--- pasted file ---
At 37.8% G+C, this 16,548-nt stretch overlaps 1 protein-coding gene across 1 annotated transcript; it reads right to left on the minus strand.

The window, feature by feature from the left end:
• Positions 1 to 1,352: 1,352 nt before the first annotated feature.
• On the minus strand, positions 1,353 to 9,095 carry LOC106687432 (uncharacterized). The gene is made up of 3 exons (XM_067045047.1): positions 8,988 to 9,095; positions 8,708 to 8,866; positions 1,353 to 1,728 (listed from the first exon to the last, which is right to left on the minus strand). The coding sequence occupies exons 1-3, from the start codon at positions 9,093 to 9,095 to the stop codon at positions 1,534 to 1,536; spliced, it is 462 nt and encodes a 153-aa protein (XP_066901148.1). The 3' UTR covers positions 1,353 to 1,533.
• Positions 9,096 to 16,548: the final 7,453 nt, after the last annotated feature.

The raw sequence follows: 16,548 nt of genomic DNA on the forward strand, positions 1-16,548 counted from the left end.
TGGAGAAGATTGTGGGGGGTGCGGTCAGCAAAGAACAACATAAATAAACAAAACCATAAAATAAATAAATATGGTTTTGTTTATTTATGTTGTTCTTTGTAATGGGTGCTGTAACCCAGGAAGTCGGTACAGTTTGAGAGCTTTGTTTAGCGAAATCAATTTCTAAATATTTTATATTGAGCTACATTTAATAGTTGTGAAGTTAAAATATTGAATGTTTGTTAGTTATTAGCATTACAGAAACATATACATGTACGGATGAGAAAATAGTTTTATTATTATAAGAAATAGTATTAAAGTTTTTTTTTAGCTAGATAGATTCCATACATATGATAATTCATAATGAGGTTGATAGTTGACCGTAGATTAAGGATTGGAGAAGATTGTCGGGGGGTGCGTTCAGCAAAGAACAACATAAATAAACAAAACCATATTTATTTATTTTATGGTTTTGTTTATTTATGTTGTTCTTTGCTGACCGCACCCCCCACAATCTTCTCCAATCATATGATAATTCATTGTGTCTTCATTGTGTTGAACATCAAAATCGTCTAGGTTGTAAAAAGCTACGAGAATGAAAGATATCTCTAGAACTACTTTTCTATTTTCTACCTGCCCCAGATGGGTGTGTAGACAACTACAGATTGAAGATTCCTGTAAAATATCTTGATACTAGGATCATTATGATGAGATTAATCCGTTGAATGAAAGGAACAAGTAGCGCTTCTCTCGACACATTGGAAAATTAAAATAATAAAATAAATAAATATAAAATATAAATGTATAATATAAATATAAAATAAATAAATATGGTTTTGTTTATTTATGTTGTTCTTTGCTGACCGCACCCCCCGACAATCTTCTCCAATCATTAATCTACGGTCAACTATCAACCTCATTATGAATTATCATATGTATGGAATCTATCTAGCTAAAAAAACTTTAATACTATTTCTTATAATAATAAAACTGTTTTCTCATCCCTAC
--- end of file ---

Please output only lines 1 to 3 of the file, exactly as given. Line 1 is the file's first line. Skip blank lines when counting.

At 37.8% G+C, this 16,548-nt stretch overlaps 1 protein-coding gene across 1 annotated transcript; it reads right to left on the minus strand.

The window, feature by feature from the left end:
• Positions 1 to 1,352: 1,352 nt before the first annotated feature.